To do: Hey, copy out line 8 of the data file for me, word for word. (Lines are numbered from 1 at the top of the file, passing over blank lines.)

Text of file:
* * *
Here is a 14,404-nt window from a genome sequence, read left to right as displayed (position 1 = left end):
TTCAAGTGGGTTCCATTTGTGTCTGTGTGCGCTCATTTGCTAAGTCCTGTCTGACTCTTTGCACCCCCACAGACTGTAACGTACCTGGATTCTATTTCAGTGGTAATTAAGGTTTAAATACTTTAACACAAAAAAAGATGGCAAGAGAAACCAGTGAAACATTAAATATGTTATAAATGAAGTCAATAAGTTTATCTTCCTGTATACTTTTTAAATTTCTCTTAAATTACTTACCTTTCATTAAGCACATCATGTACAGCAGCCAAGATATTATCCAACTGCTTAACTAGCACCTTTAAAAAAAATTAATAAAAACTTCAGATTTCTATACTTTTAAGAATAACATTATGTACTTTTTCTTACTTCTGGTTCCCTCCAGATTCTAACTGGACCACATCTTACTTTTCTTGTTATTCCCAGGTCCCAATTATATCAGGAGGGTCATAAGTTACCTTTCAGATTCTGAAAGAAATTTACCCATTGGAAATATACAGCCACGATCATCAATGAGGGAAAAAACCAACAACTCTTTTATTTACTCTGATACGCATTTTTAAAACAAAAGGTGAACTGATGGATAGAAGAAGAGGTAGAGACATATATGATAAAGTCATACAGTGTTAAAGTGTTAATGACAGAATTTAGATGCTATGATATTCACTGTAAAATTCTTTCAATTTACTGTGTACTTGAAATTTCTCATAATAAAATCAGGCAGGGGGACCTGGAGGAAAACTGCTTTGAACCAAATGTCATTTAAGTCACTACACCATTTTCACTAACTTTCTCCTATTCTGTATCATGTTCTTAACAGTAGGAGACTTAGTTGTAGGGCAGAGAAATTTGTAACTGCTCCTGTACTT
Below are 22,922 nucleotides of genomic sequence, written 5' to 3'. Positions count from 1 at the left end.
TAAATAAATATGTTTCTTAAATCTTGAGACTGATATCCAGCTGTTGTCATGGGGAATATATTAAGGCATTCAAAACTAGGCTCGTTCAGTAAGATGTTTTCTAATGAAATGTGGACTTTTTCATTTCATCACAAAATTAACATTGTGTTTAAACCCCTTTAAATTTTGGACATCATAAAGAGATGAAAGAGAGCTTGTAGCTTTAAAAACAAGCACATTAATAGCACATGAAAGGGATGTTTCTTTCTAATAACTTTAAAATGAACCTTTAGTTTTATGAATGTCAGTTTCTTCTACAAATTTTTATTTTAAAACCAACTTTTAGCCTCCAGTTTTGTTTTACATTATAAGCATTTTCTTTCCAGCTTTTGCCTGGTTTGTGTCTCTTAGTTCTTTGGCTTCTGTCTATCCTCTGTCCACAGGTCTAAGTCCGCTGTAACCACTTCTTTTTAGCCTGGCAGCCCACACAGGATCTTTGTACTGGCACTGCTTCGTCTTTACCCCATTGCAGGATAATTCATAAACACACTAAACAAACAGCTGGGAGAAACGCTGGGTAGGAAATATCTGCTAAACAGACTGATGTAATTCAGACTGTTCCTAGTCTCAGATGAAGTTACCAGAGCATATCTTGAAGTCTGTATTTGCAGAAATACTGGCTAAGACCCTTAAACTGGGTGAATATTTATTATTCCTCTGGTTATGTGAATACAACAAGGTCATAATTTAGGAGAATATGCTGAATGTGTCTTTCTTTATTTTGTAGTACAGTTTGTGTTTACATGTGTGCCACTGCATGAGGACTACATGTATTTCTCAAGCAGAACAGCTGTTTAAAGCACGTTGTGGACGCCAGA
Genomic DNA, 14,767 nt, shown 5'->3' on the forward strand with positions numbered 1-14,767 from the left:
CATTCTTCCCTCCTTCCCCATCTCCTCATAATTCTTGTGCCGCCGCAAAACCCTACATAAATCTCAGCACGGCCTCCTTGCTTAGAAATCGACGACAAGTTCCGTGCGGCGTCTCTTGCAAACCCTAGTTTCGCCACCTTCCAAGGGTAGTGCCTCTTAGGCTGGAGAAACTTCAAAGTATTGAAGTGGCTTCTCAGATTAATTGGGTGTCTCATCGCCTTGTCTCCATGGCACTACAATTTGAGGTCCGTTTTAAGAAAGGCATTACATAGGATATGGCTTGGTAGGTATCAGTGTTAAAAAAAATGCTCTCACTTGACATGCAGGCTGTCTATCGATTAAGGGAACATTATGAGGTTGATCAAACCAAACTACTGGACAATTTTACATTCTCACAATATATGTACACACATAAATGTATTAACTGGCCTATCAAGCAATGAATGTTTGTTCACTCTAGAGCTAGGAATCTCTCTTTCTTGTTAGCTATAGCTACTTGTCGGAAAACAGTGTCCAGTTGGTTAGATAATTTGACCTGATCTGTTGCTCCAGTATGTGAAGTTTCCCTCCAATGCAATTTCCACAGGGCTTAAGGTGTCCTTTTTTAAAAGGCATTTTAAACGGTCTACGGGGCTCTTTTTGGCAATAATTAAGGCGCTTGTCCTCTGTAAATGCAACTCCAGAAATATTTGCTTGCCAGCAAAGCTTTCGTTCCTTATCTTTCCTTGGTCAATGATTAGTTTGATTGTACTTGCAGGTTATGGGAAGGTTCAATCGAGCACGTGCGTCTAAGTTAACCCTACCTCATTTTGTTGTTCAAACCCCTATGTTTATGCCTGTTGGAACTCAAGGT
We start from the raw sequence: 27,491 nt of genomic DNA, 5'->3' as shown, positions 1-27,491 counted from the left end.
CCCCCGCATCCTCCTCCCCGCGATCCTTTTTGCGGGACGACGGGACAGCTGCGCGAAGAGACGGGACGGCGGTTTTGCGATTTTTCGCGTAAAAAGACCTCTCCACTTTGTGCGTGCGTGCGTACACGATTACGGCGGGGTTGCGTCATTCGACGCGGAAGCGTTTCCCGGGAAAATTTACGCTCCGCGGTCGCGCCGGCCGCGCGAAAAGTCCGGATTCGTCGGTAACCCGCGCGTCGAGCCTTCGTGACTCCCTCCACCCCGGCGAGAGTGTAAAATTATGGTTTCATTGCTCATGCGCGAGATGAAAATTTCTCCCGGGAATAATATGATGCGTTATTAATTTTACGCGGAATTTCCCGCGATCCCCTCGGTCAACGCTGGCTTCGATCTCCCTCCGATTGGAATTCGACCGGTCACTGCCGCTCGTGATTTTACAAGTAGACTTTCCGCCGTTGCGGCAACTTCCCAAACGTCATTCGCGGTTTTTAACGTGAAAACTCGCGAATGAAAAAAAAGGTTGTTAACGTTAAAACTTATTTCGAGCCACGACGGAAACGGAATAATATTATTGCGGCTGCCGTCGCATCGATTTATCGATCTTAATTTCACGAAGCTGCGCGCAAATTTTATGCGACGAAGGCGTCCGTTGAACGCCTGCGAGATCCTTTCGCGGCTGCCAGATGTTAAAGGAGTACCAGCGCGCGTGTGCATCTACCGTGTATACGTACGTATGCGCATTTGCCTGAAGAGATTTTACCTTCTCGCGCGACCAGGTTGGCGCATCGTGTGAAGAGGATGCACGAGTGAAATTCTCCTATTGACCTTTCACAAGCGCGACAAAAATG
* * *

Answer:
CCCCCGCATCCTCCTCCCCGCGATCCTTTTTGCGGGACGACGGGACAGCTGCGCGAAGAGACGGGACGGCGGTTTTGCGATTTTTCGCGTAAAAAGACCTCTCCACTTTGTGCGTGCGTGCGTACACGATTACGGCGGGGTTGCGTCATTCGACGCGGAAGCGTTTCCCGGGAAAATTTACGCTCCGCGGTCGCGCCGGCCGCGCGAAAAGTCCGGATTCGTCGGTAACCCGCGCGTCGAGCCTTCGTGACTCCCTCCACCCCGGCGAGAGTGTAAAATTATGGTTTCATTGCTCATGCGCGAGATGAAAATTTCTCCCGGGAATAATATGATGCGTTATTAATTTTACGCGGAATTTCCCGCGATCCCCTCGGTCAACGCTGGCTTCGATCTCCCTCCGATTGGAATTCGACCGGTCACTGCCGCTCGTGATTTTACAAGTAGACTTTCCGCCGTTGCGGCAACTTCCCAAACGTCATTCGCGGTTTTTAACGTGAAAACTCGCGAATGAAAAAAAAGGTTGTTAACGTTAAAACTTATTTCGAGCCACGACGGAAACGGAATAATATTATTGCGGCTGCCGTCGCATCGATTTATCGATCTTAATTTCACGAAGCTGCGCGCAAATTTTATGCGACGAAGGCGTCCGTTGAACGCCTGCGAGATCCTTTCGCGGCTGCCAGATGTTAAAGGAGTACCAGCGCGCGTGTGCATCTACCGTGTATACGTACGTATGCGCATTTGCCTGAAGAGATTTTACCTTCTCGCGCGACCAGGTTGGCGCATCGTGTGAAGAGGATGCACGAGTGAAATTCTCCTATTGACCTTTCACAAGCGCGACAAAAATG